Hey there, time traveller!
This article was published 13/1/2012 (1785 days ago), so information in it may no longer be current.
WHAT It Is: Barbie Trashes her Dreamhouse, in a funny, dark little series of photographs by Carrie M. Becker. The St. Louis, MO-based artist has turned a Barbie Dreamhouse into a nightmare, messing up Barbie's cute furniture with tiny garbage bags and wee boxes of crap. Everything is hand-constructed to Barbie scale, meticulously arranged and then carefully photographed.
What It Means: As a doll, Barbie's main life lesson -- besides "math class is tough," of course -- is that shopping is fun. Becker teases out the messy underside of Barbie's shiny pink consumerism, turning all those clothing purchases into compulsive clutter. (In the laundry room we see a blue jacket, last vestige of that seemingly undentable Barbie glamour, about to be swallowed up by a tide of junk.)
In her photographs, Becker questions our cultural fascination with childhood nostalgia, as well as our ambivalent attitude to stuff, demonstrated in the queasy voyeuristic pleasures of popular TV shows like Hoarders and How Clean Is Your House?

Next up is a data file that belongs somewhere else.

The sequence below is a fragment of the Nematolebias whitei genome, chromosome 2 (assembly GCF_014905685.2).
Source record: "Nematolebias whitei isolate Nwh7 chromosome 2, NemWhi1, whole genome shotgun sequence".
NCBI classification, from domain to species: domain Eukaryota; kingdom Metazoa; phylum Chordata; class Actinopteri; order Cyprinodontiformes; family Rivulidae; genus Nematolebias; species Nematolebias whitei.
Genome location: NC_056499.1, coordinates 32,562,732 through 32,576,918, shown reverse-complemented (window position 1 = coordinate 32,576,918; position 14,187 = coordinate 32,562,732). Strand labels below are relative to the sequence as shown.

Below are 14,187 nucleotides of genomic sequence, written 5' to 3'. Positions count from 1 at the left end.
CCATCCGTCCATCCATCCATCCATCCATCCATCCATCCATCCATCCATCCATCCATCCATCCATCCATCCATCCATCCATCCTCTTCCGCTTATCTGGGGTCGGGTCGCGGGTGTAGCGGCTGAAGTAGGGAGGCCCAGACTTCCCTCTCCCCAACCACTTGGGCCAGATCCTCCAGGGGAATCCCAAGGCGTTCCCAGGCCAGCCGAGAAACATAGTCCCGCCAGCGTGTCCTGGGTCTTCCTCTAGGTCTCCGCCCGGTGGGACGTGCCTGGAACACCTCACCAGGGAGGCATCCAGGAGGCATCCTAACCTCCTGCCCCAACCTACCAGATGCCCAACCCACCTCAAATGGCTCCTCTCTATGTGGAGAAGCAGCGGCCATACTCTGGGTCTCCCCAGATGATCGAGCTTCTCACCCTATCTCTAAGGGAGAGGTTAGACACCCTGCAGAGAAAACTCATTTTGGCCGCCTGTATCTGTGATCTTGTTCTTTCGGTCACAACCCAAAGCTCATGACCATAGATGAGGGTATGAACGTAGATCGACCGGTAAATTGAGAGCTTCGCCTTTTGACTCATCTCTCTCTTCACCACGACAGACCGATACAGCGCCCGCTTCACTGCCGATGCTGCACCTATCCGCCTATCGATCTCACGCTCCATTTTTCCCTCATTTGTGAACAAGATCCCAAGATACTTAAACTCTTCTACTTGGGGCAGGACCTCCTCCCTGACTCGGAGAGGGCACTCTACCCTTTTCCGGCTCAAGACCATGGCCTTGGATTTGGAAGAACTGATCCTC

And while Barbie might be letting herself go, the artist exhibits the obsessive control of the true miniaturist. There's a startling realism to the diminutive piles of fake newspapers and styrofoam takeout containers, the Lilliputian trinkets and Gucci bags. Somehow, Becker's teenie-tiny, painstakingly-staged models have the desperate reek of real-life chaos.
Why it Matters: It's easy to see why Becker's work is popular: People can't resist the "Barbie gone bad" narrative. Just as important, though, is how: Becker's newfound fame hasn't come through a fashionable gallery show in New York or L.A. but through a Flickr set that went viral, lighting up the Internet and appearing on blogs and websites.
The art system is changing. Evidently, so is Barbie.